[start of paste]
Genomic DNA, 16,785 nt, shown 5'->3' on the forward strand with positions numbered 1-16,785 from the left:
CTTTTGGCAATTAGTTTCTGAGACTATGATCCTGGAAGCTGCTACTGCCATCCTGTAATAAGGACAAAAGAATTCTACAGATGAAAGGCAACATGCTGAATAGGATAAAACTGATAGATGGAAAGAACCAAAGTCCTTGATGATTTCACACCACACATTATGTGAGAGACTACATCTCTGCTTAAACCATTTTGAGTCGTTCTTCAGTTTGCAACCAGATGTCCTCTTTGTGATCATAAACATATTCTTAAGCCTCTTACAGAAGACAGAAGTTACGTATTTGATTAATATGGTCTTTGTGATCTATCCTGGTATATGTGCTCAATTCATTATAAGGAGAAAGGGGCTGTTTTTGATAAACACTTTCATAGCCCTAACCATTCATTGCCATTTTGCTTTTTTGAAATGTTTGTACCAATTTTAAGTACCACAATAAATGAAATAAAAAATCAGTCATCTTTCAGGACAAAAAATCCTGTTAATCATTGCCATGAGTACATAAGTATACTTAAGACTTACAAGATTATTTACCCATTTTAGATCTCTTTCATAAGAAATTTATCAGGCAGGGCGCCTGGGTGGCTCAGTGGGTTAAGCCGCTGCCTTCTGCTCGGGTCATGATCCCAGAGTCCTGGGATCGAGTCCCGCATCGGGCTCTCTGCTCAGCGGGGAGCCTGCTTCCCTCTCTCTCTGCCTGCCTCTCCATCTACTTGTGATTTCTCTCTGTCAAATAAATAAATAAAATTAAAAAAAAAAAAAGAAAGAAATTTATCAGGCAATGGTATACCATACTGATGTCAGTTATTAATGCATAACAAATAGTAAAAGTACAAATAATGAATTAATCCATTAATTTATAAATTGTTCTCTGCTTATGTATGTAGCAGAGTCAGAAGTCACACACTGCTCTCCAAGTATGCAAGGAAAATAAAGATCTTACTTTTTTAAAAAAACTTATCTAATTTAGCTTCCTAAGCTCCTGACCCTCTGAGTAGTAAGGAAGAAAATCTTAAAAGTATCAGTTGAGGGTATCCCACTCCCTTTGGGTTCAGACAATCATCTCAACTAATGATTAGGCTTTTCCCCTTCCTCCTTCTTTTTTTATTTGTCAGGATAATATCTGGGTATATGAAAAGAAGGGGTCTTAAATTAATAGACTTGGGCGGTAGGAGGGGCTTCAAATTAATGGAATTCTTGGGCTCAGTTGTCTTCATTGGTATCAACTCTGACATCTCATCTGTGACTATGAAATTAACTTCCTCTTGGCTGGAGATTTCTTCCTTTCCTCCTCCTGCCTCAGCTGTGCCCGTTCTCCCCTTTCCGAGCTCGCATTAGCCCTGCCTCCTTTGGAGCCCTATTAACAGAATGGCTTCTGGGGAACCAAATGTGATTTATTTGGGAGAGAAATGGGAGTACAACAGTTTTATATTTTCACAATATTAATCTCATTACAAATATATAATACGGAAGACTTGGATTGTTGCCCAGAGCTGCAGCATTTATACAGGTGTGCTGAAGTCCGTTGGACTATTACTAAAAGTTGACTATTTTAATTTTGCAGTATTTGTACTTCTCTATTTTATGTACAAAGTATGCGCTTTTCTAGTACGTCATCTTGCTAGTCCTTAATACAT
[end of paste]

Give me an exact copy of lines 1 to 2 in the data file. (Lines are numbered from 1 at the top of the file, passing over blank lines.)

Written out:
Genomic DNA, 16,785 nt, shown 5'->3' on the forward strand with positions numbered 1-16,785 from the left:
CTTTTGGCAATTAGTTTCTGAGACTATGATCCTGGAAGCTGCTACTGCCATCCTGTAATAAGGACAAAAGAATTCTACAGATGAAAGGCAACATGCTGAATAGGATAAAACTGATAGATGGAAAGAACCAAAGTCCTTGATGATTTCACACCACACATTATGTGAGAGACTACATCTCTGCTTAAACCATTTTGAGTCGTTCTTCAGTTTGCAACCAGATGTCCTCTTTGTGATCATAAACATATTCTTAAGCCTCTTACAGAAGACAGAAGTTACGTATTTGATTAATATGGTCTTTGTGATCTATCCTGGTATATGTGCTCAATTCATTATAAGGAGAAAGGGGCTGTTTTTGATAAACACTTTCATAGCCCTAACCATTCATTGCCATTTTGCTTTTTTGAAATGTTTGTACCAATTTTAAGTACCACAATAAATGAAATAAAAAATCAGTCATCTTTCAGGACAAAAAATCCTGTTAATCATTGCCATGAGTACATAAGTATACTTAAGACTTACAAGATTATTTACCCATTTTAGATCTCTTTCATAAGAAATTTATCAGGCAGGGCGCCTGGGTGGCTCAGTGGGTTAAGCCGCTGCCTTCTGCTCGGGTCATGATCCCAGAGTCCTGGGATCGAGTCCCGCATCGGGCTCTCTGCTCAGCGGGGAGCCTGCTTCCCTCTCTCTCTGCCTGCCTCTCCATCTACTTGTGATTTCTCTCTGTCAAATAAATAAATAAAATTAAAAAAAAAAAAAGAAAGAAATTTATCAGGCAATGGTATACCATACTGATGTCAGTTATTAATGCATAACAAATAGTAAAAGTACAAATAATGAATTAATCCATTAATTTATAAATTGTTCTCTGCTTATGTATGTAGCAGAGTCAGAAGTCACACACTGCTCTCCAAGTATGCAAGGAAAATAAAGATCTTACTTTTTTAAAAAAACTTATCTAATTTAGCTTCCTAAGCTCCTGACCCTCTGAGTAGTAAGGAAGAAAATCTTAAAAGTATCAGTTGAGGGTATCCCACTCCCTTTGGGTTCAGACAATCATCTCAACTAATGATTAGGCTTTTCCCCTTCCTCCTTCTTTTTTTATTTGTCAGGATAATATCTGGGTATATGAAAAGAAGGGGTCTTAAATTAATAGACTTGGGCGGTAGGAGGGGCTTCAAATTAATGGAATTCTTGGGCTCAGTTGTCTTCATTGGTATCAACTCTGACATCTCATCTGTGACTATGAAATTAACTTCCTCTTGGCTGGAGATTTCTTCCTTTCCTCCTCCTGCCTCAGCTGTGCCCGTTCTCCCCTTTCCGAGCTCGCATTAGCCCTGCCTCCTTTGGAGCCCTATTAACAGAATGGCTTCTGGGGAACCAAATGTGATTTATTTGGGAGAGAAATGGGAGTACAACAGTTTTATATTTTCACAATATTAATCTCATTACAAATATATAATACGGAAGACTTGGATTGTTGCCCAGAGCTGCAGCATTTATACAGGTGTGCTGAAGTCCGTTGGACTATTACTAAAAGTTGACTATTTTAATTTTGCAGTATTTGTACTTCTCTATTTTATGTACAAAGTATGCGCTTTTCTAGTACGTCATCTTGCTAGTCCTTAATACAT